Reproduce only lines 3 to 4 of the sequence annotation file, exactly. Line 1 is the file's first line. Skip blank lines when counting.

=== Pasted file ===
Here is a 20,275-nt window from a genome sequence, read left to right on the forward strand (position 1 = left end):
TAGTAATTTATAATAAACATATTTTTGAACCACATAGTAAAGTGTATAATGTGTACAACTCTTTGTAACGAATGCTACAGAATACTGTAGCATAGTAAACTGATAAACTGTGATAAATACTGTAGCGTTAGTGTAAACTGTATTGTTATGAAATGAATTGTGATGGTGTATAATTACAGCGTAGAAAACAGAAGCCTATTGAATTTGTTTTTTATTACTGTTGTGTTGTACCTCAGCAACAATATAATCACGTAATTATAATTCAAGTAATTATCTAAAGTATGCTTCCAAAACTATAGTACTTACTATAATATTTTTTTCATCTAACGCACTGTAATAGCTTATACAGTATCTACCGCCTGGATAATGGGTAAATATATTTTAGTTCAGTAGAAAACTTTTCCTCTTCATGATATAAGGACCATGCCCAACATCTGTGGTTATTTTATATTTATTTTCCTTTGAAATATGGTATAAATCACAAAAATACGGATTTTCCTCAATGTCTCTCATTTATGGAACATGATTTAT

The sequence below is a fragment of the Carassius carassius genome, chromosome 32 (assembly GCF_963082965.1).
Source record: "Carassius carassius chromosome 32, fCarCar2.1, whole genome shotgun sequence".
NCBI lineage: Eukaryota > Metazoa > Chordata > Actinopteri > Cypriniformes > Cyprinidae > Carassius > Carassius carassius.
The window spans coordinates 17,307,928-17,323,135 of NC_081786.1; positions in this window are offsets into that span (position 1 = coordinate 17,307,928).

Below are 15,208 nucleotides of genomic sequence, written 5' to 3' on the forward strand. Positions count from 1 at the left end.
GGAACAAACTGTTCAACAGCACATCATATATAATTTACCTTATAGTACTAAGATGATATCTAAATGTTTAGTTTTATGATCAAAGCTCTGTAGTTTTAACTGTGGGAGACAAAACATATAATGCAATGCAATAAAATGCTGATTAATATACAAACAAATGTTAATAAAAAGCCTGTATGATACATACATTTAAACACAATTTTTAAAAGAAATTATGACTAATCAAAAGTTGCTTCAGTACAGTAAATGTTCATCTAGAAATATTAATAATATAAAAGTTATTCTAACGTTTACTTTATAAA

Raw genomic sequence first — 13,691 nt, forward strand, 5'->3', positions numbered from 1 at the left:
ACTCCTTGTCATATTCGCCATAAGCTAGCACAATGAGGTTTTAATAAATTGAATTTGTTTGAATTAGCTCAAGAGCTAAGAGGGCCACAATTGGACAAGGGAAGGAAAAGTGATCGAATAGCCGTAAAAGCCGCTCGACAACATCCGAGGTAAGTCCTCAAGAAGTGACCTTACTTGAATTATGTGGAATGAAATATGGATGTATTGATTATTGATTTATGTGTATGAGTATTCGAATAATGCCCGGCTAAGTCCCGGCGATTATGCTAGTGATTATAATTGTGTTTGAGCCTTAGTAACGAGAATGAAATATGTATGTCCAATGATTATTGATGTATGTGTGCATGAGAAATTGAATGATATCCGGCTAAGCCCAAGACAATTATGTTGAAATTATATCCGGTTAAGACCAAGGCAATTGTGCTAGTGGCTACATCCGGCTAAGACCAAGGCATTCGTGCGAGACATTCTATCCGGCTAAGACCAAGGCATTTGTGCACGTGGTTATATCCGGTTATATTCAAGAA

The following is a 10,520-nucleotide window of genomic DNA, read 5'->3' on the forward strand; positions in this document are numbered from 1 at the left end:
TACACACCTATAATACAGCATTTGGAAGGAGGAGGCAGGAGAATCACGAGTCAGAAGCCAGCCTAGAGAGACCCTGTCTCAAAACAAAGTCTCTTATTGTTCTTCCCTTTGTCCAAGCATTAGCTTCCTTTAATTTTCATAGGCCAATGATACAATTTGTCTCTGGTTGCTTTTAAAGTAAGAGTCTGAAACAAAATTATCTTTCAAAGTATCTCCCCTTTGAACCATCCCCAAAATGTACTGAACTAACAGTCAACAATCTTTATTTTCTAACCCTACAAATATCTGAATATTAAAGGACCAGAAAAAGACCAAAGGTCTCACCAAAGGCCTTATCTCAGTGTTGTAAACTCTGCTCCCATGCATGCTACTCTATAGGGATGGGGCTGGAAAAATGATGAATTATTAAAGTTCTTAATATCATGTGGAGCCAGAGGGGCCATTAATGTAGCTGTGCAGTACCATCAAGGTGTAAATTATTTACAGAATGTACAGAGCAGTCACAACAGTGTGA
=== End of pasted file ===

The sequence below is a fragment of the Carassius carassius genome, chromosome 32 (assembly GCF_963082965.1).
Source record: "Carassius carassius chromosome 32, fCarCar2.1, whole genome shotgun sequence".